Star Trek Into Darkness follows Captain Kirk and the crew of the USS Enterprise as they go on a manhunt for one-man weapon of mass destruction named John Harrison. Little to they know that the problem may not just lie with John Harrison, but with Starfleet itself.
I was excited for Star Trek Into Darkness, despite the dumb title, for the sheer fact that I have grown up watching Star Trek. I wouldn't describe myself as a "trekkie" but I do know the storylines and have seen just about every TV show and movie thanks to my father. I also really enjoyed J.J. Abrams' first Star Trek film back in 2009. I chose to avoid a majority of trailers and teasers for the sheer fact that buzz about the plot and characters started very early. There were rumors circulating about exactly who John Harrison was starting directly after the Super Bowl teaser if I remember correctly. I just didn't want the crap so I chose to stay away from it the best I could. This is one case where I am happy I did because from the trailers I did see, they focus on the first half hour or so of the movie and ignore the best parts and I loved that.
And just to say, this will have spoilers so beware. The big reveal of who John Harrison is was in the trailer and people called it, but you might want to skip this if you haven't seen Star Trek Into Darkness yet.
So in case you know nothing about Star Trek, didn't catch it in the trailer, or whatever else... John Harrison is Khan.
In case you didn't know or need some catch up, Khan is a genetically engineered tyrant who escaped a 15-year exile by Captain Kirk and returned to seek revenge. The history according to Star Trek Into Darkness is he was the leader of a genetically altered race who tried to conquer Earth and wipe out whoever they deemed inferior. The plot of the 1982 film Star Trek II: The Wrath of Khan basically followed the USS Enterprise in an attempt to stop Khan from acquiring Genesis, a powerful terraforming device. The Wrath of Khan is generally referred to as the best of the Star Trek films and is credited with renewing interest in the Star Trek story after a lackluster Star Trek motion picture in 1979.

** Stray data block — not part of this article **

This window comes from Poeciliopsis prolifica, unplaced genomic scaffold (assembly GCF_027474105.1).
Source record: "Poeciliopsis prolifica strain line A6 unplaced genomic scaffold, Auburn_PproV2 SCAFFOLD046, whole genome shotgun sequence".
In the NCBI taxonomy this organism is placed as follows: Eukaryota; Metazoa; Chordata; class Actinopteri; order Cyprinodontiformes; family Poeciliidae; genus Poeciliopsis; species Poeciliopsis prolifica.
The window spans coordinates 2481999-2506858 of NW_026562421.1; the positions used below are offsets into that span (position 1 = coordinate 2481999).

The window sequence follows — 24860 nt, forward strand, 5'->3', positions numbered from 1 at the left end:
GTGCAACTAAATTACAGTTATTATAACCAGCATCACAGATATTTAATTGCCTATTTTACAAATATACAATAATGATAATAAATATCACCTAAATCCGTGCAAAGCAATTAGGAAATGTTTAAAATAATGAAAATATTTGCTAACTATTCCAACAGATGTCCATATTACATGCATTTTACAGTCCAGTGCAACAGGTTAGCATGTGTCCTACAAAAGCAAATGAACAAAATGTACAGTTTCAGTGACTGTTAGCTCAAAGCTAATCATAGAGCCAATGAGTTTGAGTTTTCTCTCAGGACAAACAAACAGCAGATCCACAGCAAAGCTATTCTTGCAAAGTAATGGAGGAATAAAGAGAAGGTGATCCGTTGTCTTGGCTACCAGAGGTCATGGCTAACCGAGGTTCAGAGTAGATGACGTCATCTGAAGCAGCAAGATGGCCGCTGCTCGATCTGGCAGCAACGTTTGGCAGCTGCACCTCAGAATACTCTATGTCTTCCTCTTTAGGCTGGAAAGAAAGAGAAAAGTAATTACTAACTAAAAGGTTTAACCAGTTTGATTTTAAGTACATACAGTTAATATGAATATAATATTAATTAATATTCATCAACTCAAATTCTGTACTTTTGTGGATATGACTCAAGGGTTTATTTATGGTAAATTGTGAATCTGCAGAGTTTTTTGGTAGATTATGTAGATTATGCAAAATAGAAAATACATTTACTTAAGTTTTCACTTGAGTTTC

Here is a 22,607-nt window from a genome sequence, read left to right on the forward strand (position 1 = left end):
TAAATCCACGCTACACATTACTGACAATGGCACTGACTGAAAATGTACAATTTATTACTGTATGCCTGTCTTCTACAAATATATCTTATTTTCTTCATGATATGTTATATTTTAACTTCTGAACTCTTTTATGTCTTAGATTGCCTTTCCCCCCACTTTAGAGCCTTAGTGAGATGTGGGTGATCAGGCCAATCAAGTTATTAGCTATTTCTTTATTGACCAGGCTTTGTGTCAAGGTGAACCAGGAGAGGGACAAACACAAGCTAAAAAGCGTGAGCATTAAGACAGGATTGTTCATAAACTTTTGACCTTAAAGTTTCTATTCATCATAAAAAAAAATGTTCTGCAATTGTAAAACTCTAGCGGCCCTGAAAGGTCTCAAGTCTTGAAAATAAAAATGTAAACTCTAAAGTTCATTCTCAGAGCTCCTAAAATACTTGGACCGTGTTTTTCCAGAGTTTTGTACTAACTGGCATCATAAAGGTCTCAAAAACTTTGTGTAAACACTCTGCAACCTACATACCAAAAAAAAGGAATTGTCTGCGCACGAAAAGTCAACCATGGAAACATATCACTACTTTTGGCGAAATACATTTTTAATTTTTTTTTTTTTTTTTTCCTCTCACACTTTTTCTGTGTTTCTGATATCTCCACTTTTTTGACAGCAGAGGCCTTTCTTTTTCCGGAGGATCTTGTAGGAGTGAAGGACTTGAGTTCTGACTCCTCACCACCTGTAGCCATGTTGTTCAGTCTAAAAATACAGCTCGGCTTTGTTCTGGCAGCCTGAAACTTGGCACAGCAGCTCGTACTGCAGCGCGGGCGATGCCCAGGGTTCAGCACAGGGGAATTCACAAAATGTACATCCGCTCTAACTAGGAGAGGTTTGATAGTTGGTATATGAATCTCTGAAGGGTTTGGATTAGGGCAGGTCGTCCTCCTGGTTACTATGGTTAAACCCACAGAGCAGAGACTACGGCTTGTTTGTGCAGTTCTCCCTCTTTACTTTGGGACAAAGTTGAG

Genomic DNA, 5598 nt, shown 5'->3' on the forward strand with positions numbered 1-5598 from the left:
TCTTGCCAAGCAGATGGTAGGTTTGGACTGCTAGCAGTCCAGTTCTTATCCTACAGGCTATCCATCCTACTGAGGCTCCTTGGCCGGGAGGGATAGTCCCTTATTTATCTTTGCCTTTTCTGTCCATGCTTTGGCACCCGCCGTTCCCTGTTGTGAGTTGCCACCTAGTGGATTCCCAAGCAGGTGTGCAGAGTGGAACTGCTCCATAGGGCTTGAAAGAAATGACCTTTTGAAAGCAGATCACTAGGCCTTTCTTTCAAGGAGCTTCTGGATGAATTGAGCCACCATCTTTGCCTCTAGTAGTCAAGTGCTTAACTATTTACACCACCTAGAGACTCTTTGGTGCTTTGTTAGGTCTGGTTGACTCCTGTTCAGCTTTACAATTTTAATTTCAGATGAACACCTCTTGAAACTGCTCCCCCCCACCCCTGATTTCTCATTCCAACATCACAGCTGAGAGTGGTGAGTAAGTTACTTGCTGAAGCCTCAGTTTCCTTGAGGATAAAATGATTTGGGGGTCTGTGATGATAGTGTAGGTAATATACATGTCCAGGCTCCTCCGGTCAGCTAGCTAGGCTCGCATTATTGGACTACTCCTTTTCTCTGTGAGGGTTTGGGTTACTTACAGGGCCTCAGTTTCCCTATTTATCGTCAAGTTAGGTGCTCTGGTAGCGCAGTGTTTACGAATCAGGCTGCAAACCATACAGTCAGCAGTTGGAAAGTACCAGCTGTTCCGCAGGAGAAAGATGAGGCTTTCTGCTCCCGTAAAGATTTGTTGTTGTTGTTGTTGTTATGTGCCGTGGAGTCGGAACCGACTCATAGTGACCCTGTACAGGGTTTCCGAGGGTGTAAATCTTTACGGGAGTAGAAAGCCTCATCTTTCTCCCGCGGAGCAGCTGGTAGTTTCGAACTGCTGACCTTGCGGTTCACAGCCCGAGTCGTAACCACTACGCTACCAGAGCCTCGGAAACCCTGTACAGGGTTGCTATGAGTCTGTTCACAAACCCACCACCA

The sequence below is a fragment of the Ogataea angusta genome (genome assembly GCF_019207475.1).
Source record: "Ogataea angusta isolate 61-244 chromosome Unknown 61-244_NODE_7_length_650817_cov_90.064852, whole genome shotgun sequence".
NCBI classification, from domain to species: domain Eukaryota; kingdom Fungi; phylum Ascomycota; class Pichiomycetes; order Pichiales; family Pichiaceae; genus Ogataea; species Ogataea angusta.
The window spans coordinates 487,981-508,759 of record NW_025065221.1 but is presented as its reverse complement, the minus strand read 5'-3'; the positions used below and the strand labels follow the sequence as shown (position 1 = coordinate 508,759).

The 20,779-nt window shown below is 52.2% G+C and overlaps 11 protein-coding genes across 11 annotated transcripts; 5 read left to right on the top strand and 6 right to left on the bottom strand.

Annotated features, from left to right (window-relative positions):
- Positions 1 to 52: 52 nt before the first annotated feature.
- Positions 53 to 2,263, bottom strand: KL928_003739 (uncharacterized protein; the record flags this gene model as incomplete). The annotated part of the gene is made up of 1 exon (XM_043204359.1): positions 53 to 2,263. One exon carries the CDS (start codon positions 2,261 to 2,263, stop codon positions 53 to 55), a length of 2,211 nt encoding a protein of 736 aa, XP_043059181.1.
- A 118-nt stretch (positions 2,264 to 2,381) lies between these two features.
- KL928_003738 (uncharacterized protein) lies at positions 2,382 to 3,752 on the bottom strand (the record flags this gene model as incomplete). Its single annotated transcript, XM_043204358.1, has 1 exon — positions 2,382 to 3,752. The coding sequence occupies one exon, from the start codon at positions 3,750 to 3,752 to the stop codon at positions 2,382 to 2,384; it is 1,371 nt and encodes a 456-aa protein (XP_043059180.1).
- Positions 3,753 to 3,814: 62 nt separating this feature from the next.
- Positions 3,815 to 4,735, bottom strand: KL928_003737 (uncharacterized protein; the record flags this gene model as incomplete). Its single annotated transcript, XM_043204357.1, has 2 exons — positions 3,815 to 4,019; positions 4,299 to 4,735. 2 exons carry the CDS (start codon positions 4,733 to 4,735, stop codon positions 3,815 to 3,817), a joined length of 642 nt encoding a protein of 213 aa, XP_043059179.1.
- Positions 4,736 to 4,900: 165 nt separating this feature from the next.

Now back to business... This story arc for Star Trek Into Darkness is a bit confusing and I had to talk to my dad after the movie was over. It basically takes you before the "Space Seed" episode where Khan first appeared or just shifts into an alternate Star Trek universe and replaced "Space Seed."
Basically we start as Captain Kirk is relieved of his duties as Captain of the USS Enterprise after compromising Spock's life and defying Starfleet protocols. After an attack on a Starfleet archives building in London, Kirk is shifted to Captain Pike's command as First Officer of the Enterprise and Spock was ordered as First Officer to another ship. While in a meeting in San Francisco, the fugitive known as John Harrison opens fire on Starfleet Headquarters and kills Captain Pike. Admiral Marcus then reinstates Captain Kirk and instructs him to take his crew and the Enterprise to hunt down Harrison on the Klingon planet of Kronos and basically start imminent war by shooting photon torpedoes to kill Harrison. Kirk follows orders and takes the crew to Kronos where their engines are damaged and they are forced to move on a small transport vessel where they are ambushed by Klingons. Harrison arrives and immediately surrenders after discovering how many torpedoes the Enterprise holds.